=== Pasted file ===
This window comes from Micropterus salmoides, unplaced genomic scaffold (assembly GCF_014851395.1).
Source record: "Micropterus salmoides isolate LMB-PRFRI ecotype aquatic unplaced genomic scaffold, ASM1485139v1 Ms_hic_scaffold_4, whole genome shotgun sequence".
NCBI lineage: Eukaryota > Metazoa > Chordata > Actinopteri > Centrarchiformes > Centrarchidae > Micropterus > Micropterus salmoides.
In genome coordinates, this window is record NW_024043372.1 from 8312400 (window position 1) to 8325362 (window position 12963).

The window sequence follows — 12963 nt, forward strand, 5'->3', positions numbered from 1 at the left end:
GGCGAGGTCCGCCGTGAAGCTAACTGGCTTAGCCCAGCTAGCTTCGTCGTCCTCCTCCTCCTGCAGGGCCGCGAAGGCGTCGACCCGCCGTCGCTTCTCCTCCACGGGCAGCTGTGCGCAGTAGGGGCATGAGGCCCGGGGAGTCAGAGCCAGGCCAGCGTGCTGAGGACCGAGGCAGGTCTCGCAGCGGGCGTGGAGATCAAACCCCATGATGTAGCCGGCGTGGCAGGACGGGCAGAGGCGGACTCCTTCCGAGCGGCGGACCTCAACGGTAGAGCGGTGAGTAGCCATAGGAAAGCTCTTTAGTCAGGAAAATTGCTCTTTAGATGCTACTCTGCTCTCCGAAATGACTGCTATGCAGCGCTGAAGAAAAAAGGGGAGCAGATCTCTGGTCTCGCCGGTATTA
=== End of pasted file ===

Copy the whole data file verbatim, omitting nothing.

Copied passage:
This window comes from Micropterus salmoides, unplaced genomic scaffold (assembly GCF_014851395.1).
Source record: "Micropterus salmoides isolate LMB-PRFRI ecotype aquatic unplaced genomic scaffold, ASM1485139v1 Ms_hic_scaffold_4, whole genome shotgun sequence".
NCBI lineage: Eukaryota > Metazoa > Chordata > Actinopteri > Centrarchiformes > Centrarchidae > Micropterus > Micropterus salmoides.
In genome coordinates, this window is record NW_024043372.1 from 8312400 (window position 1) to 8325362 (window position 12963).

The window sequence follows — 12963 nt, forward strand, 5'->3', positions numbered from 1 at the left end:
GGCGAGGTCCGCCGTGAAGCTAACTGGCTTAGCCCAGCTAGCTTCGTCGTCCTCCTCCTCCTGCAGGGCCGCGAAGGCGTCGACCCGCCGTCGCTTCTCCTCCACGGGCAGCTGTGCGCAGTAGGGGCATGAGGCCCGGGGAGTCAGAGCCAGGCCAGCGTGCTGAGGACCGAGGCAGGTCTCGCAGCGGGCGTGGAGATCAAACCCCATGATGTAGCCGGCGTGGCAGGACGGGCAGAGGCGGACTCCTTCCGAGCGGCGGACCTCAACGGTAGAGCGGTGAGTAGCCATAGGAAAGCTCTTTAGTCAGGAAAATTGCTCTTTAGATGCTACTCTGCTCTCCGAAATGACTGCTATGCAGCGCTGAAGAAAAAAGGGGAGCAGATCTCTGGTCTCGCCGGTATTA